Why I Need a “DWI Lawyer” for DUI Drug Cases
Many people are surprised to learn that they can be convicted of DWI without ever taking a sip of an alcoholic beverage. This is because New Jersey’s DWI statute covers not only operation while under the influence of alcohol, it also covers impairment that is caused by drugs. What you may also find surprising is that motorists can be convicted of DWI not just for being influenced by illicit drugs like cocaine or heroin, but also for prescription medication as well.
How Driving Under the Influence of Drugs is Proven
Of course, it is not necessarily unlawful to drive your car after taking your prescribed dosage of medication. This is the case even if your prescription bottle contains a caution that care must be exercised when operating a motor vehicle after taking the medication. However, a driver can be charged with a violation of the DWI statute when there is probable cause to believe that the driver drove while under the influence of a drug. In many cases, there is no dispute that the accused drove a car nor is there a dispute that there was some type of drug in the driver’s bloodstream. The question of whether the driver is guilty of DWI often comes down to whether the prosecution can prove, beyond a reasonable doubt, that the driver was “under the influence of” a particular type of drug when he or she was driving.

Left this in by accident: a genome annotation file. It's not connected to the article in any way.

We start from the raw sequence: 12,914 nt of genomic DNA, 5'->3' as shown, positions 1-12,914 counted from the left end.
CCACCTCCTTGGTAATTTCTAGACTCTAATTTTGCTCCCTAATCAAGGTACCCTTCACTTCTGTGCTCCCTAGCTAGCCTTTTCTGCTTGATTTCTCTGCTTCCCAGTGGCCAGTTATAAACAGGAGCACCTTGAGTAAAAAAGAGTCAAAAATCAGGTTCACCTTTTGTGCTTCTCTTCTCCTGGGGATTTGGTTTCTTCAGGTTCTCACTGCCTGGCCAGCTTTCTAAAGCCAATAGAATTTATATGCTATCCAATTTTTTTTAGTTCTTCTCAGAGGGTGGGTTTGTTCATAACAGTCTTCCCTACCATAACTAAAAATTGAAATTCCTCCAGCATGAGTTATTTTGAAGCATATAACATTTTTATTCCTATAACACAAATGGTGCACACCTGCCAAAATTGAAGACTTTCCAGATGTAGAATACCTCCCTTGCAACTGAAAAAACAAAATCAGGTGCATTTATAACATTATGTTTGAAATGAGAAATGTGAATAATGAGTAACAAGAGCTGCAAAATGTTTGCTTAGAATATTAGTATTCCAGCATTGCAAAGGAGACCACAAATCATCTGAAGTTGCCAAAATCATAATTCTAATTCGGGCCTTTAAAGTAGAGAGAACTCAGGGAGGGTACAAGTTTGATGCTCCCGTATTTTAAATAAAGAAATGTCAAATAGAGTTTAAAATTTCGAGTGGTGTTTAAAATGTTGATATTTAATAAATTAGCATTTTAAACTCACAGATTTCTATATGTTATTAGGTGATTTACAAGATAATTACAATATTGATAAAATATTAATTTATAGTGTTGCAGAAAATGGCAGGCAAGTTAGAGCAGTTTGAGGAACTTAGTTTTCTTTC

In an attempt to prove that a driver was under the influence of a drug or drugs, the police frequently rely upon an evaluation conducted by an officer who has received specialized training. Such an officer is known as a Drug Recognition Evaluator (DRE). An evaluation performed by a DRE involves observations of a subject’s eyes, vital signs, and physical coordination. For example, a DRE will administer tests to determine whether a suspect’s eyes move rapidly and uncontrollably and in a manner that would be inconsistent with what would be expected for a healthy, sober individual. The DRE also observes how the subject’s eyes react to different lighting conditions and whether the eyes can converge on an object that is close to the subject’s face.
A DRE also estimates the subject’s blood pressure and pulse rate and compares the results to “normal” ranges. The DRE protocol also calls for the evaluator to administer a series of exercises to assess the subject’s balance and coordination. When the DRE completes the various steps of the assessment, he or she will predict the class of drug or drugs, if any, under the influence of which the subject is suspected of being. Then, the subject is asked to provide a sample of blood or urine that will be sent to a laboratory to confirm the DRE’s conclusion.
A skilled Morristown DWI Lawyer will test the reliability of the DRE’s conclusion by challenging, among other things, the relevance of the DRE’s observations and the reliability of the DRE protocol in general. If you are accused of having driven while under the influence of a drug, call a Morristown DWI Lawyer at The Gorman Law Firm today.